Thursday, March 3, 2016

What is a Bug-Out Bag, EDC, a Survival Kit & a Never-Coming-Back Bag

I was asked to build a Bug-Out Bag for a friend of mine, a 110lbs (give or take about 10lbs) female who is 5'2" and of slim build. I posted the results below in the images and got some interesting responses from people on a Prepper Forum. Now we can't predict how an event will happen, this is West Virginia so geographic terrain tends to be hills and mountains, with shar contrasts from urban to suburban to rural and wilderness within a matter a miles, so times less then a mile.

One of the things I noticed was that a lot of online preppers don't have a clue, about gear or thinking... Now this is a semantic argument but its an important one.

What is a Bug Out Bag? How is it different then EDC (Every Day Carry) and a Survival Kit? How are those different then a NCB (Never Coming Back or Never Coming Home) Kit? If you don't know there is a difference you aren't a prepper, you are fad hobbiest. If you don't know what the difference is, you are about to find out.

Now I grew up in and around the Survivalist movement & Militia movement of the 90s, I am 36 years old (in June) and by rough estimates that gives me 24 years of experience. I learned real fast as a teenagers what these things were and why they exist...

Lets start with the terms...
Bug Out Bag: A bug-out bag is also called a 72 hour bag. It is an evacuation kit, meaning you are coming back home or are leaving an area and getting home. Since a bug-out bag is only intended to last 72 hours, you are not trying to go for long-term survival. You just need to make it for 3 days, going from point-A to point-B.

Minimum Gear:
1. Water: We all here the 1-Gallon per person per day equation. The reality is that is not realistic. Try humping 3 Gallons of Water just 10 miles. You don't need a gallon of water a day, that is not realistic in a survival situation. There are countless articles on the health benefits of drinking so much water a day... But the "experts" say 7 glasses on average. But what is average? Average male of 5'6" and 150lbs? A gallon a day of water is just a healthy living standard... What it is not is a must live standard... The baseline figure for water intact needed a day is 32oz for a male of roughly 150lbs. check the links below. 32 ounces for 3 days 32 x 3 = 96 ounces of water or 0.75 (3/4) of a Gallon.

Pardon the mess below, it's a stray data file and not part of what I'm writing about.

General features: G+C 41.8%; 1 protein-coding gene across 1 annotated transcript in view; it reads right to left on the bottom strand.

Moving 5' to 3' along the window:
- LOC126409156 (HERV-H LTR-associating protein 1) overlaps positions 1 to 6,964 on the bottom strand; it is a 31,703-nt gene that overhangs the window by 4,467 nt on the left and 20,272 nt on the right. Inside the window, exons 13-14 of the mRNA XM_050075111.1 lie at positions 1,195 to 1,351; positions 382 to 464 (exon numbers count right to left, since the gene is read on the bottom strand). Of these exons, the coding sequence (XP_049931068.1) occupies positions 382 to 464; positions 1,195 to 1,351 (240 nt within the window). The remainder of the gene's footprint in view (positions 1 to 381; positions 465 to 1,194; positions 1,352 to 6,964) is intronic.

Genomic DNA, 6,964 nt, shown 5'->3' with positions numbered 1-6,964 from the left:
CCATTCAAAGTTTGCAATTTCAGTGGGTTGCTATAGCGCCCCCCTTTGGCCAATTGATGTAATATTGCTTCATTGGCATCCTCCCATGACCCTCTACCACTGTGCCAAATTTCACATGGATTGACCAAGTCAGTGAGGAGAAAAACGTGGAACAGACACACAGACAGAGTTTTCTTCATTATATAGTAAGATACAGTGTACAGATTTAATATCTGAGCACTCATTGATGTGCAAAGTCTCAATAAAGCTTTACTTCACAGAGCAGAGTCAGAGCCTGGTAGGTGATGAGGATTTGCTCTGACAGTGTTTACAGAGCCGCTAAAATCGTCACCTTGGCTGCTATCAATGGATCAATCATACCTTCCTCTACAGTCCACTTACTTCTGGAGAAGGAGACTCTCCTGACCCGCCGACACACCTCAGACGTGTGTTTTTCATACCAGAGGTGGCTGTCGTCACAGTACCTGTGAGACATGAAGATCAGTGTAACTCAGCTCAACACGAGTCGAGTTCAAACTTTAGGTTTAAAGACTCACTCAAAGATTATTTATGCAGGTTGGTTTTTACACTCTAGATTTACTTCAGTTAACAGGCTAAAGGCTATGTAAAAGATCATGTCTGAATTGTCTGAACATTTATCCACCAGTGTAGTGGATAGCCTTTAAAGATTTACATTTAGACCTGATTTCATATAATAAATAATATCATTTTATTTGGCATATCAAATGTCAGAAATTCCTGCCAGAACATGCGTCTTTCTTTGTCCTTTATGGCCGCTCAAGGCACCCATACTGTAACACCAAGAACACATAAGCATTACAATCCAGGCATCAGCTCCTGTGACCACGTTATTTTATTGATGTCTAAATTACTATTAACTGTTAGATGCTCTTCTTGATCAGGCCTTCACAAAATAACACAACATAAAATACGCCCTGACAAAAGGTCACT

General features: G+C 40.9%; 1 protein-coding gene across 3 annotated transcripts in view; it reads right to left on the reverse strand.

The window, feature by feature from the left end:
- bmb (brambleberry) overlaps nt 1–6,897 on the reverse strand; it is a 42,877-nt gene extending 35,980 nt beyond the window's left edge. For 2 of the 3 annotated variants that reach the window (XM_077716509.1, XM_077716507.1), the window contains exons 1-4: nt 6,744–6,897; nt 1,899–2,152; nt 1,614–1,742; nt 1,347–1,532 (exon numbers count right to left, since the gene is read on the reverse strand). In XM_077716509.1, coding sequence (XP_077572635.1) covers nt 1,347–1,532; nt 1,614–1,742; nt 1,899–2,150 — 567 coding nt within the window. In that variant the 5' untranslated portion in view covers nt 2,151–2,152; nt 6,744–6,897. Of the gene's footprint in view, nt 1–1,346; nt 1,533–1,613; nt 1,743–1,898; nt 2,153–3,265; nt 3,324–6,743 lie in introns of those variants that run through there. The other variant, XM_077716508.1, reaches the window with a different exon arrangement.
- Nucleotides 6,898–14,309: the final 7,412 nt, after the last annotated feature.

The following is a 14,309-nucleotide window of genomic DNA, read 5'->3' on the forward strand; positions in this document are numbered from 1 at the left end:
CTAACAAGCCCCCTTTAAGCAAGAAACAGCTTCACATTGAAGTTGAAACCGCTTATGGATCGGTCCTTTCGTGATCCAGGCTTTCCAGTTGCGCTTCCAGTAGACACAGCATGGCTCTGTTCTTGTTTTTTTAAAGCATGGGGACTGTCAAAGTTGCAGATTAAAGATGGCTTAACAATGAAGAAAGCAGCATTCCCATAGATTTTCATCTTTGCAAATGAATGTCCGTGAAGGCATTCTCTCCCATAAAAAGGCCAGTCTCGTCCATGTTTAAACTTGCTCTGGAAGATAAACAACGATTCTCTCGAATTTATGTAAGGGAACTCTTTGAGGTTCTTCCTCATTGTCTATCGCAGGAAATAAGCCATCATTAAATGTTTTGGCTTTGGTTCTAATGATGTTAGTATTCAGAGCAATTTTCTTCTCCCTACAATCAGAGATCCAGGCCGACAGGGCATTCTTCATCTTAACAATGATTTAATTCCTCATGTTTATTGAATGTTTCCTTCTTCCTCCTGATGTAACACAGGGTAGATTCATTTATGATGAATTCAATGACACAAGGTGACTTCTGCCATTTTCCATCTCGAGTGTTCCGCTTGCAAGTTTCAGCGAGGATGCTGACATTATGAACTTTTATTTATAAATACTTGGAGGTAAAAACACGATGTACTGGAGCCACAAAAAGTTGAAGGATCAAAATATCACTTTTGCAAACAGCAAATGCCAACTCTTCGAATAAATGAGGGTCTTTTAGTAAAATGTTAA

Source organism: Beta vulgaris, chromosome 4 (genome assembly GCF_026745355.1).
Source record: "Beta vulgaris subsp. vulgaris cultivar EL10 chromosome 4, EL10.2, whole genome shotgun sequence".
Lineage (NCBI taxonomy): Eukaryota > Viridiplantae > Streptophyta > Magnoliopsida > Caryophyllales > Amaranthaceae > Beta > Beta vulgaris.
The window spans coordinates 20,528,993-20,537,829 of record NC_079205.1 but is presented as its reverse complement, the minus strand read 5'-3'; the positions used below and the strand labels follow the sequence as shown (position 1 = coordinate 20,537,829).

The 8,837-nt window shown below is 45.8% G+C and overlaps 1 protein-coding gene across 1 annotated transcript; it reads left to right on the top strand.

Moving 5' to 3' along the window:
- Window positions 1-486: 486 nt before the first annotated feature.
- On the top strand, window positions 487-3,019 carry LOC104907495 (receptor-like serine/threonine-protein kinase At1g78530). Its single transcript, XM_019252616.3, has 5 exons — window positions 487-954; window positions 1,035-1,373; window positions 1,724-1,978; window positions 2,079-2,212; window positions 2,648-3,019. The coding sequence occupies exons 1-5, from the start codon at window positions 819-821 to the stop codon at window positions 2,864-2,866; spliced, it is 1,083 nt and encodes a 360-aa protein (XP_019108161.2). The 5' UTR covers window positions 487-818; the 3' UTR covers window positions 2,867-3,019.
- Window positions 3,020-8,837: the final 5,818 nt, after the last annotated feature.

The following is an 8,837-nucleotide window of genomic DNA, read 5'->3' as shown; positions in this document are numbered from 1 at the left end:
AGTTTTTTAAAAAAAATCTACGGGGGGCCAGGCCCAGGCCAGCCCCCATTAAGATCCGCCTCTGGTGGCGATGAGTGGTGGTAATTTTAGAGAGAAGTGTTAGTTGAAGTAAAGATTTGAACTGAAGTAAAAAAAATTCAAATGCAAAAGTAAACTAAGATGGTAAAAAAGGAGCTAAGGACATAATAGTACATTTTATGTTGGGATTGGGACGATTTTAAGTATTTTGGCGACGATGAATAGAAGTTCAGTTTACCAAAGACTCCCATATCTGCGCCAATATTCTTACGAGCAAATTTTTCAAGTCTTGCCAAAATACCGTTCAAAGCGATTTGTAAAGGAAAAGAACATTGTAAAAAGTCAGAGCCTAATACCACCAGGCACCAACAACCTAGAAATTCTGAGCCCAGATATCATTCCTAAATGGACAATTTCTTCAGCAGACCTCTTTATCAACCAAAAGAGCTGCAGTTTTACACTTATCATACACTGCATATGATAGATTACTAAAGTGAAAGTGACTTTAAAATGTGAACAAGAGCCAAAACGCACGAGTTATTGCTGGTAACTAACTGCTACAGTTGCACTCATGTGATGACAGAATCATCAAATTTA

2. Food (Nothing That Needs Cooking Preferred): Ok if you are going Point-A to Point-B, you are gonna burn calories and need food. Actually, you are gonna need something other then calories you are going to need nutrition. Whats the difference, one is units of energy used by the body (calories) and the other is vitamin, minerals, proteins and amino acids that keep your body running. Look your car may run on gas, but it still needs anti-freeze, coolants, oil, lubricated joints and a battery to work. You need more then just calories to function... I love the Mainstay Rations for this reason... However, trail mix, dried fruits, jerky and multi-vitamins are also great.

3. Light: I am not a fan of the we must have light scenario... 1. Not you don't... and 2. Why? Realistically speaking a water purification system, purification tablets or Life Straw is great, but you are better off carrying it on you then trying to survival off the land. Why do you need a flashlight? The idea of a bug out bag is to pace yourself, not break your leg trying to run ahead of the "gold horde" by night. And if you are worried about Mutant Biker Zombies getting you, just remember noise and light discipline means not being heard or seen. How easy is it to spot a light in a dark... anything? But if you must a zipper light, or key chain light is fine.

4. Heat: This is a must, staying warm is serious. So yeah have a lighter or 3 and some storm proof matches. Now some people confuse heat with shelter, shelter blocks the elements. So while I agree you can stay dry with a poncho, it won't keep you warm. You can save room and weight with a space blanket, just drap it over your head and the plastic and Mylar will keep you dry plus reflect body heat back at you...

5. Shelter: The best part about those space blankets is that you can use them to build a lean-to. All that carrying a tent is not practical. You are not going camping.

6. First Aid: I'm not going to give a first aid kit much thought, 1. there isn't much you can do with it without the proper training. 2. If it is serious a broken leg, arm or a fever or serious illness nothing you get over the counter is help and even if you had something for serious pain relief, opiates for example... it will diminish your mental capacity. So being realistic, suck it up cup cake.

7. Maps, Compass and Navigation: Again I find myself in a bit of a WTF? train of thought here. Do you not know where you live? Where your friends and family live? Maps are great and if you are travelling long distance to Aunt Edina in another state that's all good but, why do you need maps and a compass in a bug out bag?